Elevating lifespan: Unveiling the surprising impact of exercise on longevity

A growing number of people are chasing longevity with ice baths and supplements. However, the benefits of exercise have been proven for years.

Researchers have been searching for a magic pill to slow aging for decades. The best solution may be the simplest: Move more [1].

There is no single thing that can compare to exercise when it comes to protecting against age-related diseases and helping people get more out of their later years, no matter what it is whether it is regular cold plunges, off-label drugs and supplements like metformin, rapamycin or taurine.

The muscle and bone growth stimulated by exercise can help older adults maintain their independence, lessen fatigue and protect against bad injuries from falls, the leading cause of injury-related death among those over 65. 

Exercise can reduce the risk of certain age-related diseases, including Alzheimer’s, cancer, diabetes and cardiovascular disease [2345].

“It’s really remarkable how many of these different hallmarks of aging exercise can target,” says Nathan LeBrasseur, an exercise and aging researcher and director of the Robert and Arlene Kogod Center on Aging at the Mayo Clinic.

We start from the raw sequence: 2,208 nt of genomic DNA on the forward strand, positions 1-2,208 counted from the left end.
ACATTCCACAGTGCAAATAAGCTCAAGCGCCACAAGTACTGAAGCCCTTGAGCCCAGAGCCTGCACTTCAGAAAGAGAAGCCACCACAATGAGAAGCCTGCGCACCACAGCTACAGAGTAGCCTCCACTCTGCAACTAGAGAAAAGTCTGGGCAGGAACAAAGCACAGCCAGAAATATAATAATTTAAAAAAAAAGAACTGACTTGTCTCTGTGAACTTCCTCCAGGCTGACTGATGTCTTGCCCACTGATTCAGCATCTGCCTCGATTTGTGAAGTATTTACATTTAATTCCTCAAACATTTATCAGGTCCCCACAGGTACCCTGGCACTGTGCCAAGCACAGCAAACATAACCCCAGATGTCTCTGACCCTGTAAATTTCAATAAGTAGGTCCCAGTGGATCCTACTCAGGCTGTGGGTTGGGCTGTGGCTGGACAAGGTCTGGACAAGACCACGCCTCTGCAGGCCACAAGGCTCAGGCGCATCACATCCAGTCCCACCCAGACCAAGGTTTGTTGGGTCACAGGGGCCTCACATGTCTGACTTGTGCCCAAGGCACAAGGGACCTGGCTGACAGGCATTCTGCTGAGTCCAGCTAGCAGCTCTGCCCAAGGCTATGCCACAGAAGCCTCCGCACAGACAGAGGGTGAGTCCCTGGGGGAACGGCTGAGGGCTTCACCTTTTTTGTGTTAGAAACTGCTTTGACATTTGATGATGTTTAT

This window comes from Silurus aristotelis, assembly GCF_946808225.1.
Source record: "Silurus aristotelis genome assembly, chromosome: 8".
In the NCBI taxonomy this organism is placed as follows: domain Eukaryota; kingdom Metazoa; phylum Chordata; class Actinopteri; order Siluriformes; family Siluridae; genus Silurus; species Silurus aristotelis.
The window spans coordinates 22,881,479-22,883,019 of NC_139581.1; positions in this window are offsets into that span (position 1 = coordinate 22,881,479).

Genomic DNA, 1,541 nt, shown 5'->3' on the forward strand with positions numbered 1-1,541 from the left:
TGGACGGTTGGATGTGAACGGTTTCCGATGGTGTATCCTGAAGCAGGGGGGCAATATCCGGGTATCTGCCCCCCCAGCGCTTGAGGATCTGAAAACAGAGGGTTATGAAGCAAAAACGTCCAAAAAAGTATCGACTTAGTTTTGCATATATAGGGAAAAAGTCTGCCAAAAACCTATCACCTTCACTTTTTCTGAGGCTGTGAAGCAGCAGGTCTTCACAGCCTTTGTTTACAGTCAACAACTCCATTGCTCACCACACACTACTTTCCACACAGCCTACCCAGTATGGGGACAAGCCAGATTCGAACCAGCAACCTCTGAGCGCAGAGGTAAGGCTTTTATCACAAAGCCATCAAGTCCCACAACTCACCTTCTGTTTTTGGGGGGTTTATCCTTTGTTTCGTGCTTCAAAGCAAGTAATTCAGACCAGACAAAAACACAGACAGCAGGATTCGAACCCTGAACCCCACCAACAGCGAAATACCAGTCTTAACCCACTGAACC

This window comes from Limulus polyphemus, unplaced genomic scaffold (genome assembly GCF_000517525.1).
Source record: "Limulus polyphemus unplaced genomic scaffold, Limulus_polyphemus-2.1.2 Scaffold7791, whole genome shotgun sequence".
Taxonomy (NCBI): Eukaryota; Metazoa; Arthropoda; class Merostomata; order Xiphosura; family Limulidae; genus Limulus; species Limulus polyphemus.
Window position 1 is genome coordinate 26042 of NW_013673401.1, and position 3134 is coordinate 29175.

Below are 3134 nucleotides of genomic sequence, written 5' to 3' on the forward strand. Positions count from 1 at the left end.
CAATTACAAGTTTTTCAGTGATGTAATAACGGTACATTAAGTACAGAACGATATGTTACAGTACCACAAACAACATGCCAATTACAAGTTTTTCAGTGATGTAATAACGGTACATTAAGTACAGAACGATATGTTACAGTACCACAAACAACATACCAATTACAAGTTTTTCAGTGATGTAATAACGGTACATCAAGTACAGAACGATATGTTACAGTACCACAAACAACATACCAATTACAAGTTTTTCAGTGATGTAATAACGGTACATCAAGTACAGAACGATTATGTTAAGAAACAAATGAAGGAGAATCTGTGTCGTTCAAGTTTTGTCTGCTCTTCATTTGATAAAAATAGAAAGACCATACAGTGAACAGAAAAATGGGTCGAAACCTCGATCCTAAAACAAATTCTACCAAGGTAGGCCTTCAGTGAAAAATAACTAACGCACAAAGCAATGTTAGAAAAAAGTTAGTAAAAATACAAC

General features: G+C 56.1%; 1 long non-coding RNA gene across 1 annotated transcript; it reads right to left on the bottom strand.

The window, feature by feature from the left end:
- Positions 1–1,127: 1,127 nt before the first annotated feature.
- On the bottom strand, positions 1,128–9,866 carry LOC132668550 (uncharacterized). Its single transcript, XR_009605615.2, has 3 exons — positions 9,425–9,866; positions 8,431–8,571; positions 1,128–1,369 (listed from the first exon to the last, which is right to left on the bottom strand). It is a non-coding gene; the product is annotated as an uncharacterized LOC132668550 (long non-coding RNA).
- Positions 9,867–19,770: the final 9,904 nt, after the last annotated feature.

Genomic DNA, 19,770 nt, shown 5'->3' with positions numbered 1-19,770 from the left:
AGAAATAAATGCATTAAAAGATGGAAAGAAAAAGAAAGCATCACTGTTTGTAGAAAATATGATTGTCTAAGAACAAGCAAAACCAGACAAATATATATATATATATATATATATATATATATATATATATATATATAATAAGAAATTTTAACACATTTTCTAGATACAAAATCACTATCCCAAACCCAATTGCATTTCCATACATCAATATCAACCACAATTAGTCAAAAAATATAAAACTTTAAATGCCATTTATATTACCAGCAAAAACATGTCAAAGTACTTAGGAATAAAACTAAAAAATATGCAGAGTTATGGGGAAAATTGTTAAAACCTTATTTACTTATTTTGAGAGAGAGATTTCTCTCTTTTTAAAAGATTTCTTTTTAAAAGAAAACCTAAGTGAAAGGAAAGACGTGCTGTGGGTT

LeBrasseur co-wrote a study in 2021 that showed a structured exercise program reduced a key marker of aging, cell senescence [6]. Senescent cells stop dividing as they age and contribute to multiple age-related diseases.

Research suggests that any amount of physical activity can help extend a person’s life, especially for people who currently are doing very little. Federal guidelines recommend that adults get at least 150 minutes of moderate-intensity exercise weekly.

A team of researchers who analyzed data on more than 650,000 adults over about a decade found that, compared with those who were inactive, those who got about half the government’s recommended physical activity added an average of 1.8 years to their lives [7]. Those who exercised for roughly five to eight hours weekly gained an average of 4.2 years.

“When you think about that, in terms of how many years you’re gaining per how many minutes of activity, it’s a very sizable yield,” says Steven C. Moore, the study’s lead author and senior investigator at the National Cancer Institute.